Wiring the system was straightforward. First, the battery positive cables (from the battery to the switch and the switch to the starter) previously installed on the two-post switch were swapped to the large terminals of the Pertronix switch. Next, the factory positive field wire was removed from the alternator and slipped onto pin 30 of the relay.

A new wire was run from pin 87 of the relay to the alternator field terminal where the factory wire had previously been. Between pins 30 and 87, an internal switch in the relay would complete the positive field circuit when closed. Pin 30 to pin 87 is known as the power-side circuit.

Above: The schematic provides excellent detail on how to wire the 4-post cutoff switch into a vehicle’s electrical system. The top switch in the cutoff switch controls the B+ cable, and the lower switch controls the relay, which handles the field operation. 

From the battery positive post, a wire was run to one of the two smaller terminals of the Taylor cutoff switch. The second wire was run from the second terminal to pin 86 of the relay. From pin 85 of the relay, a wire was run to a chassis ground. Between pins 86 to 85 inside the relay is a coil of wire with a resistance value of 50-125 ohms. When current flows through the coil, it develops an electromagnetic field, attracting (closing) the relay’s power-side switch. The pins 86 to 85 circuit is called the control-side circuit.

Above: Pins 86 to 85 complete the control side of the relay. Current flows from pin 86 through an internal coil in the relay to pin 85 and then to ground when the Taylor cutoff switch is “on.” An electromagnetic field is developed when current flows from pin 86 to 85. The factory field wire on the alternator is attached to pin 30. It is connected to pin 87 via an internal switch, which moves to the closed position when the electromagnetic field is active between pins 86 and 85.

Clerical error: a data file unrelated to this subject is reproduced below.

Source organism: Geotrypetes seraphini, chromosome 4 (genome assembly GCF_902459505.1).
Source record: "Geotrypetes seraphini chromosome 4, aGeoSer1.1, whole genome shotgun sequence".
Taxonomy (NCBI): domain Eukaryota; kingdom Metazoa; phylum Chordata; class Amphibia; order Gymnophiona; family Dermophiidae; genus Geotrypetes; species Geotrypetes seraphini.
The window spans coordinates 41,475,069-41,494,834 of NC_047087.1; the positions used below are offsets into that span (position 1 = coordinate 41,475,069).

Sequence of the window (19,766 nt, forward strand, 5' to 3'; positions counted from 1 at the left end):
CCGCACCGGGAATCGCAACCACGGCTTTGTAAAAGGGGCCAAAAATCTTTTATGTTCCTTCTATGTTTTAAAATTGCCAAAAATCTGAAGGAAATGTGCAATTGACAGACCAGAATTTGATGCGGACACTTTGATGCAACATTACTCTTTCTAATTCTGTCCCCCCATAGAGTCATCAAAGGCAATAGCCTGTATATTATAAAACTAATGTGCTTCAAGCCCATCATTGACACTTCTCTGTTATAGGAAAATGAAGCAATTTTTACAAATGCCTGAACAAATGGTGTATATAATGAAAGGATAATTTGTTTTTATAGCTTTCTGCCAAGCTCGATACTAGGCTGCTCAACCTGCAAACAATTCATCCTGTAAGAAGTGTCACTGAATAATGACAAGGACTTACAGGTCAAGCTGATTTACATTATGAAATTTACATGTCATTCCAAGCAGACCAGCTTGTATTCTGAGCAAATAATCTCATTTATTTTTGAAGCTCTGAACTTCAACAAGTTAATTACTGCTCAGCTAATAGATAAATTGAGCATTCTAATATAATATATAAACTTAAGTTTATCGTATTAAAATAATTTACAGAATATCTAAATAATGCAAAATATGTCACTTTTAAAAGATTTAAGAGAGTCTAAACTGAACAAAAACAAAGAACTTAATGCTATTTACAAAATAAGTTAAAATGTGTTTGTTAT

With the relay installed, our friend switched the Taylor master cutoff switch to the “on” position, and the circuit was completed through pins 86 and 85 to the chassis ground. Accordingly, the relay’s electromagnetic field pulled the switch, which made an audible click as the relay’s internal switch moved from an open position to a closed position through pins 30 to pin 87. Thus, the field was complete, and the engine and electrical systems operated correctly.

When he switched the cutoff switch to the “off” position, the current between pins 86 and 85 was stopped, eliminating the relay’s electromagnetic field. The lack of magnetic attraction allowed the switch between pins 30 and 87 to open. The opening resulted in a lack of connection between both ends of the field wire, All the electrical circuits opened, and the engine shut off. Success!

Above: Depending upon the Mopar’s charging system, the wiring is different. However, each design can be wired similarly. In either case, the field (+) wire is connected to pin 30 of the relay, and a new wire is run from pin 87 to the alternator field terminal. (Photos adapted from bzerob.com)

While we did not get photos of our friend’s ‘Cuda, follow this editorial’s photos (from several vehicles) and wiring schematics as a reference for your Mopar. If you have plans to run your Mopar at the track and the battery has been relocated to the trunk, consider a Pertronix Taylor master cutoff switch to manage to break the battery and alternator field to shut down the vehicle safely.

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Chris Holley

Technical Contributor Chris has been a college professor for 24 years; the last 19 spent at Pennsylvania College of Technology in Williamsport, PA. During the day Chris instructs automotive HVAC and electrical/electronic classes, and high-performance classes, which include the usage of a chassis dyno, flow benches, and various machining equipment. Chris owns a '67 Dart, a '75 Dart, a '06 Charger, a '12 Cummins turbo diesel Ram, and he is a multi-time track champion (drag racing) with his '69 340 Dart, which he has owned 33 years.